First, we need to turn off Windows file protection (an almost impossible thing to do).  Microsoft's way of protecting us from ourselves and there answer to DLL Hell.  I knew that there was a registry hack to disable it:

HKEY_LOCAL_MACHINE\SOFTWARE\Microsoft\Windows NT\CurrentVersion\Winlogon
Value: SFCDisable
Value: 0 = enabled (default), ffffff9d = disabled

Thank you whoever you are at the "microsoft.public.windowsxp.general" newsgroup.  However, I quickly found out that this only works on Windows 2000 pre-SP3.  Now, what do I do?  I went back to the newsgroups.  I found an obscure article on the OverClockersClub.com website: "How to Disable the System File Checker in Windows XP" dated March 4, 2002.  I tried it on Windows 2000 and, low and behold, it worked.  Here are the main points:

Windows XP - No Service Pack

Backup the SFC_OS.DLL (SFC.DLL in Windows 2000) in the \Windows\System32 directory (\WinNT\System32 in Windows 2000).

Make another copy of SFC_OS.DLL (or SFC.DLL), call it SFC_OS1.DLL (or SFC1.DLL) and open with a hex editor.

Go to offset 0x0000E2B8 (0x0E2B8).

You should see the values 8B and C6.

Windows XP - Service Pack 1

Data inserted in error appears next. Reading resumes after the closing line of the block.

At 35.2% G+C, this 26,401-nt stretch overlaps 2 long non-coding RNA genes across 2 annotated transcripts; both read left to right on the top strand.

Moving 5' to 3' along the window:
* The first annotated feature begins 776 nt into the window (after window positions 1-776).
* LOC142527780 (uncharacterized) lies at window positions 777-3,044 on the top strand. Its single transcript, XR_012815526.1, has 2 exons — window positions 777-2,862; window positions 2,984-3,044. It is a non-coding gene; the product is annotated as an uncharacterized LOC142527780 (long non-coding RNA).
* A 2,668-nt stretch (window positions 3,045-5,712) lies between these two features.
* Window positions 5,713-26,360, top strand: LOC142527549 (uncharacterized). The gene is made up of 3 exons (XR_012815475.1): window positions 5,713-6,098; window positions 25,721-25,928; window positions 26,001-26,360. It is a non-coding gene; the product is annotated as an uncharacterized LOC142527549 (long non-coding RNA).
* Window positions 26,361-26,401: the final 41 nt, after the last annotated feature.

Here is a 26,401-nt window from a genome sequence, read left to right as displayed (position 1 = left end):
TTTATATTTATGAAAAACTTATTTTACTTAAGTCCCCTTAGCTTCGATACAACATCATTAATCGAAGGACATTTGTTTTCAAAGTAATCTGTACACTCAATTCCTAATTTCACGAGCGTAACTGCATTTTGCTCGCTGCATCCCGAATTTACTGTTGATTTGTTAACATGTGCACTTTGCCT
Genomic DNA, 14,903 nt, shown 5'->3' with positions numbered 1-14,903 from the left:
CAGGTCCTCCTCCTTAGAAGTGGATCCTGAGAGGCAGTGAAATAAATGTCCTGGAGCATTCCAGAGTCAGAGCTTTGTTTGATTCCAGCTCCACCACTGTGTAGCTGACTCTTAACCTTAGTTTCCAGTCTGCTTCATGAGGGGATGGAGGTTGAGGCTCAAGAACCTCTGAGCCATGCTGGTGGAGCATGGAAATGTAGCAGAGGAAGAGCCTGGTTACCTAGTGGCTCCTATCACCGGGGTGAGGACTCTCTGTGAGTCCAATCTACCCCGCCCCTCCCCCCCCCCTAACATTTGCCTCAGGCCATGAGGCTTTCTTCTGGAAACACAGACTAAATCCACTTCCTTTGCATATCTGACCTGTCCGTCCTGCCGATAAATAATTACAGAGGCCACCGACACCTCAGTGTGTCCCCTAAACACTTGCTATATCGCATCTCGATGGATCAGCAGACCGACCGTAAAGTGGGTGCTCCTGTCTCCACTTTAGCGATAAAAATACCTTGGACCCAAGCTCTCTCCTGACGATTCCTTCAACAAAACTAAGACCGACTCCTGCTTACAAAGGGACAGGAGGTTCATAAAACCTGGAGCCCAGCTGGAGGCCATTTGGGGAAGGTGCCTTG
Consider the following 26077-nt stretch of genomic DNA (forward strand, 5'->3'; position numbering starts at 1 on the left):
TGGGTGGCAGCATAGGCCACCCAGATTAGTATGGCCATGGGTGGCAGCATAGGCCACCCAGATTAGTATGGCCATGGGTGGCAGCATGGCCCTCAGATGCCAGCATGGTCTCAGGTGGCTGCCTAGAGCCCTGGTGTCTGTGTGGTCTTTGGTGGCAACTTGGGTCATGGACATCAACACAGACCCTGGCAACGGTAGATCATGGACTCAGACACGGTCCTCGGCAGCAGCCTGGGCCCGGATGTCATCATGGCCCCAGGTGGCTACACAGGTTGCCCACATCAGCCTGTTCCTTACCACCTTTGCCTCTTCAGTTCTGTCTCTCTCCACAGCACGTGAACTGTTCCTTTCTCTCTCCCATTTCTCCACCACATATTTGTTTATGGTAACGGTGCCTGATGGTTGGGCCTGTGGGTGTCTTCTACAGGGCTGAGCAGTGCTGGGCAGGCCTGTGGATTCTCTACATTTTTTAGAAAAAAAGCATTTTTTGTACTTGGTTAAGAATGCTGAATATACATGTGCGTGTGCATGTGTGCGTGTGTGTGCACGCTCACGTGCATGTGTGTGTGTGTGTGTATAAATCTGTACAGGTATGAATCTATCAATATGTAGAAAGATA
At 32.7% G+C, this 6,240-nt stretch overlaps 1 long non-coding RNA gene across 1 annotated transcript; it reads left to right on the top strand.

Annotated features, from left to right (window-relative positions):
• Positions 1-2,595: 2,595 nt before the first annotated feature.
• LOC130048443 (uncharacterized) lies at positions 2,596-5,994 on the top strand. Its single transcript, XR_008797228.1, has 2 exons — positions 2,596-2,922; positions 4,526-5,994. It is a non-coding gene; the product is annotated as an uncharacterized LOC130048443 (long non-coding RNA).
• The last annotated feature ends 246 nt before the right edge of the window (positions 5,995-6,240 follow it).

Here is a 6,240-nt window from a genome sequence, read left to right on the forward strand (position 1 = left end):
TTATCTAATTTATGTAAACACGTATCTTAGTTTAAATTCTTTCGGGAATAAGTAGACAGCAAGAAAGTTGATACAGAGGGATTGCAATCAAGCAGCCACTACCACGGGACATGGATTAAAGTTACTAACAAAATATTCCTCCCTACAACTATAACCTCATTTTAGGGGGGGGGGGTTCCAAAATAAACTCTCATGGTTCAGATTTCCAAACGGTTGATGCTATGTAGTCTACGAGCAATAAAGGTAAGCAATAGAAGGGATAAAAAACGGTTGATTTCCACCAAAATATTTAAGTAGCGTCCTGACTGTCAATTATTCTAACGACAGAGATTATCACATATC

At offset 0x0000E3BB (0x0E3BB) you should find the values 8B and C6.

Don't do anything if you can't find these values.  (When I looked in the SFC.DLL file in Windows 2000 the 8B C6 values were there).

Change 8B C6 to read 90 90 and save.

Now, on my computer, I just rebooted into Linux and copied files, which solved the problem of replacing files in use.  but the article on overclockers.com said this:

Run these commands to update the system files:


I take this to mean, boot with a boot disk or F8 to a Command Prompt and run the commands from there.

O.K., if all goes well, we just have a couple things left.  If you are asked for a CD, ignore it.  Remember to reboot and fix the registry like I did with the SFCDisable registry hack.  You must do both in Windows 2000 to turn off file protection.  Reboot and you're good to go.  Check if it worked by going into the event viewer and looking for an entry like this: